The biggest upsets in NBA playoff history
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The biggest upsets in NBA playoff history

Who doesn’t love a good upset? Well, fans of the team that got upset, sure. But everybody else tends to love an underdog coming out on top. When it happens over an entire playoff series, it’s even more surprising and more delightful. Here are some of the biggest upsets in NBA playoff history.

 
1 of 20

The (Minneapolis) Lakers upset the (St. Louis) Hawks (1959)

The (Minneapolis) Lakers upset the (St. Louis) Hawks (1959)
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We’re starting with an old-school upset! The Hawks were looking to repeat, and with a 49-23 record they looked primed to do just that. A matchup with a 33-39 Lakers team didn’t seem all that threatening. And yet the team with the losing record took down the defending champs, thanks to winning the final three games of the series.

 
2 of 20

Boston gets one more over on L.A. (1969)

Boston gets one more over on L.A. (1969)
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The Lakers and Celtics had many great battles back in the day. By this point though, it seemed like Boston’s glory days were over. Bill Russell was now a player-coach, and the Celtics weren’t even the favorites to make it out of the East. Then they managed to upset both the Sixers and Knicks to match up with Wilt Chamberlain and the Lakers. The series went to seven games, and Russell was able to grab one more ring.

 
3 of 20

Bullets over Broadway, and the Knicks (1971)

Bullets over Broadway, and the Knicks (1971)
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The Bullets were only 42-40 when they matched up with the 52-30 Knicks team in the Eastern Conference Finals. However, Baltimore was up to the task, taking down New York in seven games. Sure, the Bullets were swept in the NBA Finals, but this upset lives on.

 
4 of 20

The Blazers steal a title from Philly (1977)

The Blazers steal a title from Philly (1977)
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Upstart underdogs make good stories, but they rarely end up winning it all. The Cinderella Trail Blazers were a different story. They were a three seed in the West, and they were primed to lose to a formidable 76ers team. Portland lost the first two games of the series, and it seemed like Philly’s coronation was about to begin. Then the Blazers, led by Finals MVP Bill Walton, won four in a row.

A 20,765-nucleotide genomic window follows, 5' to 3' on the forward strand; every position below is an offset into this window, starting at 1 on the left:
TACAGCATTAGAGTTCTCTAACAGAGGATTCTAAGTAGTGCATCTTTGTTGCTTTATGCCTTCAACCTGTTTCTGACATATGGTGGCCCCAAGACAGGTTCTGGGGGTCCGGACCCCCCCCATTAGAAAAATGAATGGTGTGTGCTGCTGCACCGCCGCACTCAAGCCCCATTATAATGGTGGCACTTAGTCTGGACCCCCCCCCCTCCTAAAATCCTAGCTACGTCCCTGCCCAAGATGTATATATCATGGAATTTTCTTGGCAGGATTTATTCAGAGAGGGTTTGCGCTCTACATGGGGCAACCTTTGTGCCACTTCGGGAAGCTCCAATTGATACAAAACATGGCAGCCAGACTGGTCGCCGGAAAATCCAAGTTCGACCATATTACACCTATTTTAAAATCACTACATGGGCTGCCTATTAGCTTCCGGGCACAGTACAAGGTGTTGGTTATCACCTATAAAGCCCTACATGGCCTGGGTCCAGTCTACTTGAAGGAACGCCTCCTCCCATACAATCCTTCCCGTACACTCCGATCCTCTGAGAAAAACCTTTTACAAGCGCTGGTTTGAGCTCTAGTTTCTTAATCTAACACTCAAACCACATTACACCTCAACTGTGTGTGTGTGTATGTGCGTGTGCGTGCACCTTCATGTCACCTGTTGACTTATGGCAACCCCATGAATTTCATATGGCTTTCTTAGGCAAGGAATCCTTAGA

5 of 20

Rockets surprise the Lakers (1981)

Rockets surprise the Lakers (1981)
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The Lakers had Kareem and Magic. (Those guys need only one name.) They were also the defending champions. Meanwhile, the Rockets had a losing record during the regular season. However, Houston took down Los Angeles in six games and actually made it to the Finals.

 
6 of 20

Nets best the Sixers (1984)

Nets best the Sixers (1984)
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The Sixers didn’t just win the title in 1983. They went 12-1 in the playoffs. Philly’s team in ’84 had Dr. J, not to mention Moses Malone and Maurice Cheeks. The Nets had never won a playoff game heading into this first-round series. That changed, as New Jersey took down Philly in a five-game series.

 
7 of 20

Rockets overtake the Lakers (1986)

Rockets overtake the Lakers (1986)
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This was a one-vs.-two matchup in the Western Conference Finals, but it’s still considered a major upset. The Lakers, led by Kareem Abdul-Jabbar, won 62 games and were the clear favorites to win it all. However, they couldn’t get past a young Hakeem Olajuwon and the Rockets, who thwarted Los Angeles in a mere five games.

 
8 of 20

Warriors provide a road bump to Utah’s Stockton-and-Malone era (1989)

Warriors provide a road bump to Utah’s Stockton-and-Malone era (1989)
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We all like when an eight seed takes down a one seed, but how about some love for the seven seeds out there that have dropped two seeds? The Utah Jazz were in the early days of the dynamic duo of John Stockton and Karl Malone. Unfortunately for the Jazz, those two future Hall of Famers couldn’t stop the underdog Warriors from sweeping them in the first round.

 
9 of 20

The Suns set on the Lakers (1990)

The Suns set on the Lakers (1990)
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Los Angeles was a formidable team. It posted a 63-19 record, and Magic Johnson won the MVP. The Lakers had also made the Western Conference Finals every season since 1981. That ended this year, as the fifth-seeded Suns upended the Lakers.

 
10 of 20

Nuggets make history against the Sonics (1994)

Nuggets make history against the Sonics (1994)
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You’ve probably seen that image of Dikembe Mutombo lying on the court clutching the ball. That came after the Nuggets took down the Sonics in a best-of-five series in which they had fallen behind two games to none. This was the first time an eight seed had ever defeated a one seed.